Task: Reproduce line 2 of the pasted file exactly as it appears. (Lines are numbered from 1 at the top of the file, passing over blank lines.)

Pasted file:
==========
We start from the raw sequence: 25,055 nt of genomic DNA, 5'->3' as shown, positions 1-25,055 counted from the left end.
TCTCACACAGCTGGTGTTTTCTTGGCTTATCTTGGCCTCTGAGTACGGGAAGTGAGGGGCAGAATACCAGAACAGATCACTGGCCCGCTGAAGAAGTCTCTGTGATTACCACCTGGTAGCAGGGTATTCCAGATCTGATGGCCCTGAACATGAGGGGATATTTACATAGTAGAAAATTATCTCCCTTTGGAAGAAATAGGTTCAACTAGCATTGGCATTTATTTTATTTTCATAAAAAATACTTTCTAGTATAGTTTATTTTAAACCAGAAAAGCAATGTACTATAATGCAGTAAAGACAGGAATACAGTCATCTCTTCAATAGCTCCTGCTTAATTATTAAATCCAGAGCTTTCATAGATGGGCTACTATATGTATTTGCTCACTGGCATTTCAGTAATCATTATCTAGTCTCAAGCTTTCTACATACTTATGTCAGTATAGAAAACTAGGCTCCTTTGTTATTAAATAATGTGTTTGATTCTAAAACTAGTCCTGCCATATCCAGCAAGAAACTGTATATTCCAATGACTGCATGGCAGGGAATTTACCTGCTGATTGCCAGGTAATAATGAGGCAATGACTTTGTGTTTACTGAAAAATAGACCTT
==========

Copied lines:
TCTCACACAGCTGGTGTTTTCTTGGCTTATCTTGGCCTCTGAGTACGGGAAGTGAGGGGCAGAATACCAGAACAGATCACTGGCCCGCTGAAGAAGTCTCTGTGATTACCACCTGGTAGCAGGGTATTCCAGATCTGATGGCCCTGAACATGAGGGGATATTTACATAGTAGAAAATTATCTCCCTTTGGAAGAAATAGGTTCAACTAGCATTGGCATTTATTTTATTTTCATAAAAAATACTTTCTAGTATAGTTTATTTTAAACCAGAAAAGCAATGTACTATAATGCAGTAAAGACAGGAATACAGTCATCTCTTCAATAGCTCCTGCTTAATTATTAAATCCAGAGCTTTCATAGATGGGCTACTATATGTATTTGCTCACTGGCATTTCAGTAATCATTATCTAGTCTCAAGCTTTCTACATACTTATGTCAGTATAGAAAACTAGGCTCCTTTGTTATTAAATAATGTGTTTGATTCTAAAACTAGTCCTGCCATATCCAGCAAGAAACTGTATATTCCAATGACTGCATGGCAGGGAATTTACCTGCTGATTGCCAGGTAATAATGAGGCAATGACTTTGTGTTTACTGAAAAATAGACCTT